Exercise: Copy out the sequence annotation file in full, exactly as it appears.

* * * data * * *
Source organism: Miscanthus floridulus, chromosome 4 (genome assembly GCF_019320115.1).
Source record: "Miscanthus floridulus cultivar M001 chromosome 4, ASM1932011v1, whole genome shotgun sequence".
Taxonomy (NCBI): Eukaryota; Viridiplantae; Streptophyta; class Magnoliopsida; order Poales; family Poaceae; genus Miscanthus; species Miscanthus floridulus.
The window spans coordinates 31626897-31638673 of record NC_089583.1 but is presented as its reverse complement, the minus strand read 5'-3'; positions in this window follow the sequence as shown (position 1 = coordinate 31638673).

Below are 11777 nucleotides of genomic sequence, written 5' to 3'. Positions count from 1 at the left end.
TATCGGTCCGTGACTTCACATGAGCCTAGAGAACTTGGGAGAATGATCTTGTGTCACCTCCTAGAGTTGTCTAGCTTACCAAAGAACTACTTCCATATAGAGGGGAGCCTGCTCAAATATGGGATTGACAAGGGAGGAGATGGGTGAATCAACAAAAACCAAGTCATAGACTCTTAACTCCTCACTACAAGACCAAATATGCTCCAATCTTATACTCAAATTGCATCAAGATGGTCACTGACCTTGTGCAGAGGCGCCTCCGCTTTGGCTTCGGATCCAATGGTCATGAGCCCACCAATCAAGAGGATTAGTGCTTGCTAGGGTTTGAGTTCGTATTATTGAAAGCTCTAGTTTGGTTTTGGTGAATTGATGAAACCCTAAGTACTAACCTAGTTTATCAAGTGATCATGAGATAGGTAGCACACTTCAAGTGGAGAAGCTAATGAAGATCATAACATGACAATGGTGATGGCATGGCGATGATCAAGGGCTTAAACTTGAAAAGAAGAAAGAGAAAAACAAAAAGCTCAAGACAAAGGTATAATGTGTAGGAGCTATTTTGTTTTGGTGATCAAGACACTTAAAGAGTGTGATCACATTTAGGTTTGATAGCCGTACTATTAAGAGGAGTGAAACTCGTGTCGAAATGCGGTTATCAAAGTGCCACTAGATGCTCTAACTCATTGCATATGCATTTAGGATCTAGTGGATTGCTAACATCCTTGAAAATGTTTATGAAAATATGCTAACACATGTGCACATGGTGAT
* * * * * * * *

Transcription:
Source organism: Miscanthus floridulus, chromosome 4 (genome assembly GCF_019320115.1).
Source record: "Miscanthus floridulus cultivar M001 chromosome 4, ASM1932011v1, whole genome shotgun sequence".
Taxonomy (NCBI): Eukaryota; Viridiplantae; Streptophyta; class Magnoliopsida; order Poales; family Poaceae; genus Miscanthus; species Miscanthus floridulus.
The window spans coordinates 31626897-31638673 of record NC_089583.1 but is presented as its reverse complement, the minus strand read 5'-3'; positions in this window follow the sequence as shown (position 1 = coordinate 31638673).

Below are 11777 nucleotides of genomic sequence, written 5' to 3'. Positions count from 1 at the left end.
TATCGGTCCGTGACTTCACATGAGCCTAGAGAACTTGGGAGAATGATCTTGTGTCACCTCCTAGAGTTGTCTAGCTTACCAAAGAACTACTTCCATATAGAGGGGAGCCTGCTCAAATATGGGATTGACAAGGGAGGAGATGGGTGAATCAACAAAAACCAAGTCATAGACTCTTAACTCCTCACTACAAGACCAAATATGCTCCAATCTTATACTCAAATTGCATCAAGATGGTCACTGACCTTGTGCAGAGGCGCCTCCGCTTTGGCTTCGGATCCAATGGTCATGAGCCCACCAATCAAGAGGATTAGTGCTTGCTAGGGTTTGAGTTCGTATTATTGAAAGCTCTAGTTTGGTTTTGGTGAATTGATGAAACCCTAAGTACTAACCTAGTTTATCAAGTGATCATGAGATAGGTAGCACACTTCAAGTGGAGAAGCTAATGAAGATCATAACATGACAATGGTGATGGCATGGCGATGATCAAGGGCTTAAACTTGAAAAGAAGAAAGAGAAAAACAAAAAGCTCAAGACAAAGGTATAATGTGTAGGAGCTATTTTGTTTTGGTGATCAAGACACTTAAAGAGTGTGATCACATTTAGGTTTGATAGCCGTACTATTAAGAGGAGTGAAACTCGTGTCGAAATGCGGTTATCAAAGTGCCACTAGATGCTCTAACTCATTGCATATGCATTTAGGATCTAGTGGATTGCTAACATCCTTGAAAATGTTTATGAAAATATGCTAACACATGTGCACATGGTGAT